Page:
# Question Video: Finding 𝑛th Roots of Unity Mathematics

Find the sixth roots of unity.

02:28

### Video Transcript

Find the sixth roots of unity.

Finding the sixth roots of unity is the same as solving the equation 𝑧 to the power of six equals one. We’ll once again use the general formula for the 𝑛th roots of unity. They are cos of two 𝜋𝑘 over 𝑛 plus 𝑖 sin of two 𝜋𝑘 over 𝑛, when 𝑘 takes integer values from zero to 𝑛 minus one. In this example, we’re looking to find the sixth roots of unity. So 𝑛 is six. And 𝑘 takes integer values from zero through to five. The first root is found when 𝑘 is equal to zero. This is cos of zero plus 𝑖 sin of zero, which is one.

Now actually, we just saw that, on an Argand diagram, the points which represent the 𝑛th roots of unity form a regular 𝑛-gon with a vertex at the point one, zero. That’s this root. For the second root, we let 𝑘 be equal to one. This is cos of two 𝜋𝑘 over six plus 𝑖 sin of two 𝜋𝑘 over six. The argument here simplifies to 𝜋 by three. And we could also write this in exponential form as 𝑒 to the 𝜋 by three 𝑖. When 𝑘 is equal to two, our root is cos of four 𝜋 by six plus 𝑖 sin of four 𝜋 by six. And this argument simplifies to two 𝜋 by three.

When 𝑘 is equal to three, we have cos of six 𝜋 over six plus 𝑖 sin of six 𝜋 over six, which is negative one. And then, when 𝑘 is equal to four, we have cos of eight 𝜋 over six plus 𝑖 sin of eight 𝑖 over six. Now here, the argument simplifies to four 𝜋 by three. And this is outside of the range for the principal argument. We therefore subtract two 𝜋 from four 𝜋 by three to get negative two 𝜋 by three. And in exponential form, our fifth root is 𝑒 to the negative two 𝜋 by three 𝑖. Finally, when 𝑘 is equal to five, we get cos of 10𝜋 over six plus 𝑖 sin of 10𝜋 over six. This time, the argument simplifies to five 𝜋 by three, which is once again outside of the range for the principal argument. Five 𝜋 by three minus two 𝜋 is negative 𝜋 by three. And we therefore see that, in exponential form, our final root is 𝑒 to the negative 𝜋 by three 𝑖.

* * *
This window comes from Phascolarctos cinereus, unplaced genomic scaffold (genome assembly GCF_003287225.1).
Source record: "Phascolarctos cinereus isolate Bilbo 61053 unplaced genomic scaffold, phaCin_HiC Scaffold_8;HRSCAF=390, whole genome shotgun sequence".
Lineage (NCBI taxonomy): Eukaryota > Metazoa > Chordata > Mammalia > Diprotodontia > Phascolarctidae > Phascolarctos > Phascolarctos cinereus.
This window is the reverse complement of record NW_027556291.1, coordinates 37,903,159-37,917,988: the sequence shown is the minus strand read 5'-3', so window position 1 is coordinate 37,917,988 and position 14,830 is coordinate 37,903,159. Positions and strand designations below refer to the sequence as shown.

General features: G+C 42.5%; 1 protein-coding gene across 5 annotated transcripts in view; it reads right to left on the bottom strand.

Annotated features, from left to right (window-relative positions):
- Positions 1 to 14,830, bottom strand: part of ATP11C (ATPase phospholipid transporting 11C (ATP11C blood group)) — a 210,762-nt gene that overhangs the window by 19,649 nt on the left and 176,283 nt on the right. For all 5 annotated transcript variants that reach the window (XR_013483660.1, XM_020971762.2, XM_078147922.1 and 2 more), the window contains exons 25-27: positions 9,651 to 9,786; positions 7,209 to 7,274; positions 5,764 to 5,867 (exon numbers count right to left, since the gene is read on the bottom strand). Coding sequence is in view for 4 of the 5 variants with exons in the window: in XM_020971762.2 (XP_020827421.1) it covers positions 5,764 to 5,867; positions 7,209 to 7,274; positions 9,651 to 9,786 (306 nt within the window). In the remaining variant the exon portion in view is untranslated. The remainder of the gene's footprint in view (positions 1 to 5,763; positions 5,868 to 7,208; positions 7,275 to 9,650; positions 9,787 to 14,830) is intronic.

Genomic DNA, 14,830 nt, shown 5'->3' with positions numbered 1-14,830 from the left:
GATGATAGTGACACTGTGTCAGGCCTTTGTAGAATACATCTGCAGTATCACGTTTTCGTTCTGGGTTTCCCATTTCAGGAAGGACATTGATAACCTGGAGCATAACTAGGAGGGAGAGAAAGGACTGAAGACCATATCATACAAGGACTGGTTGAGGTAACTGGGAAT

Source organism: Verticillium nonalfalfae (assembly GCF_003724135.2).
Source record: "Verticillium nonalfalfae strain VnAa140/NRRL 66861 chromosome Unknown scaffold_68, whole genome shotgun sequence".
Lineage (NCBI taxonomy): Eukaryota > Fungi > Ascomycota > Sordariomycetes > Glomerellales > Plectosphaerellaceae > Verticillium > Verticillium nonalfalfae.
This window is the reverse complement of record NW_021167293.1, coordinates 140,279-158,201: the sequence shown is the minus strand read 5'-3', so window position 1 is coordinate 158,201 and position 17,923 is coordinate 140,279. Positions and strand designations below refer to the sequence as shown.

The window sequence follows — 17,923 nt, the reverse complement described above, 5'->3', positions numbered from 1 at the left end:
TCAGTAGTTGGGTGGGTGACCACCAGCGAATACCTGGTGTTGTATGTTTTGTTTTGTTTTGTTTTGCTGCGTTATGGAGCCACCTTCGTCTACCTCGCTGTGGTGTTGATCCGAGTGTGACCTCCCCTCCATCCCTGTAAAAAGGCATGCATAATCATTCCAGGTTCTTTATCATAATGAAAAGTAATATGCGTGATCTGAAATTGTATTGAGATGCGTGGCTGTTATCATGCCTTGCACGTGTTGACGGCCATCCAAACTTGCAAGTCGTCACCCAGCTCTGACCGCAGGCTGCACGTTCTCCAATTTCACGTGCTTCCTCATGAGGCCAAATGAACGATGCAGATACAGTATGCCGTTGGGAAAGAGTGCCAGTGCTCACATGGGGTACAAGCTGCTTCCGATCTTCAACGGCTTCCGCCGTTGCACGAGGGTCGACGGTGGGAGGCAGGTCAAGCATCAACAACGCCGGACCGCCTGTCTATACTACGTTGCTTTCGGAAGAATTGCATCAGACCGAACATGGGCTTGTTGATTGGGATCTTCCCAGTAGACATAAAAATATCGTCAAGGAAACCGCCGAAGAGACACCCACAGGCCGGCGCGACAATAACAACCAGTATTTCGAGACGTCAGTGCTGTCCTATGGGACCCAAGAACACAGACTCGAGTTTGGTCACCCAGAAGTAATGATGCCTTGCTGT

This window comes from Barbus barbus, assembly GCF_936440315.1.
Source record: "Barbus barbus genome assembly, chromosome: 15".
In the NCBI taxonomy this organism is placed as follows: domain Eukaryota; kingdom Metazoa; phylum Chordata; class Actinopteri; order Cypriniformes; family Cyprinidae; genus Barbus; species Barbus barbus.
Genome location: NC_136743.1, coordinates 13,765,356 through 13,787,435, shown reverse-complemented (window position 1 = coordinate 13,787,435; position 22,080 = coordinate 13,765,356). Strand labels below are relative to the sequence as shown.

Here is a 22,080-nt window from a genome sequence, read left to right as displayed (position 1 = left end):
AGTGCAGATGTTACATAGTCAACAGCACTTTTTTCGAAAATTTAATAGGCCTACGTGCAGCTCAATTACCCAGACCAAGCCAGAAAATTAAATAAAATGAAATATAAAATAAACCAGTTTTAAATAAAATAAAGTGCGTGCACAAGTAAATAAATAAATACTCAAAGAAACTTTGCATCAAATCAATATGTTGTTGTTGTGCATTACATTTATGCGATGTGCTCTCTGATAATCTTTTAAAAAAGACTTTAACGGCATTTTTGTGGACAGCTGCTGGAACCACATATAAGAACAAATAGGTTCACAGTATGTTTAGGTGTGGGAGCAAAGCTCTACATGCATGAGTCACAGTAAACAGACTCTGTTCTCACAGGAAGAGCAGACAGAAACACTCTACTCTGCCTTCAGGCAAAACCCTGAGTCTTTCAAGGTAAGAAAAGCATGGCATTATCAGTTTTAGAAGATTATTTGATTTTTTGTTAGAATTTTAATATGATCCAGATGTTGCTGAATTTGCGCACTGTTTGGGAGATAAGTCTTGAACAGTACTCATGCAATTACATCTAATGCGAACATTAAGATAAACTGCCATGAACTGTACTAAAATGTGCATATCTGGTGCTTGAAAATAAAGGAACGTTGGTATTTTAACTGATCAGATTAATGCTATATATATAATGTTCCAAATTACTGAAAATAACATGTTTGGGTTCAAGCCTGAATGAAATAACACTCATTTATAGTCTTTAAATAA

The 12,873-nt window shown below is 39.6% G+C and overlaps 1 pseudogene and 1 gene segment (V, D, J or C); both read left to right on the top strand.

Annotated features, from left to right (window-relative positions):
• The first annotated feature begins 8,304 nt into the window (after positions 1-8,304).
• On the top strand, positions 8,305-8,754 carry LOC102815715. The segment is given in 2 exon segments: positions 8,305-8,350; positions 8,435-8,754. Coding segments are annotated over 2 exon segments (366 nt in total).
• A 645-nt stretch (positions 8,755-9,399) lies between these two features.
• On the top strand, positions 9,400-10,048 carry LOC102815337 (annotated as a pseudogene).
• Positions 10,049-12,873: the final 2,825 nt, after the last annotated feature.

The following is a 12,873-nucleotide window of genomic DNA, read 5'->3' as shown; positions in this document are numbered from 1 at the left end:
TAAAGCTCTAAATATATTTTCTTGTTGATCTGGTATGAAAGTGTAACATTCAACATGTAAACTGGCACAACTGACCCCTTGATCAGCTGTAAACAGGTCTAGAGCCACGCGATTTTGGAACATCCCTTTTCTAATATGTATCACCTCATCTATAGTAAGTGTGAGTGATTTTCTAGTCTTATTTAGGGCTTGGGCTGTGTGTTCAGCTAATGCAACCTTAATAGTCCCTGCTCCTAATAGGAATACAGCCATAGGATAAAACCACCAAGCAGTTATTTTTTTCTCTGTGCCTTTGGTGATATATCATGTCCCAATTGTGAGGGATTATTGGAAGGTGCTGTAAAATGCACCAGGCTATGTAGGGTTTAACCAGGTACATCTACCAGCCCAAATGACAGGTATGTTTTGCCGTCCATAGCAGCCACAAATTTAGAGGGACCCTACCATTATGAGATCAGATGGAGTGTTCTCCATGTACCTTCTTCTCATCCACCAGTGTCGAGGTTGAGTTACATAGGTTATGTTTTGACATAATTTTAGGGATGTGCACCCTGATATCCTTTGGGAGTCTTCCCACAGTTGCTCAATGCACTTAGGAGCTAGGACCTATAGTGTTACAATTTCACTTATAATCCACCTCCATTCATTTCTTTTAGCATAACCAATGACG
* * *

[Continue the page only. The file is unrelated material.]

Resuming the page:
And we have the sixth roots of unity. In exponential form, they are one, 𝑒 to the 𝜋 by three 𝑖, 𝑒 to the two 𝜋 by three 𝑖, negative one, 𝑒 to the negative two 𝜋 by three 𝑖, and 𝑒 to the negative 𝜋 by three 𝑖. We could plot the sixth roots of unity on an Argand diagram. And we’d see that the points representing these roots form the vertices of a regular hexagon inscribed in a unit circle as shown.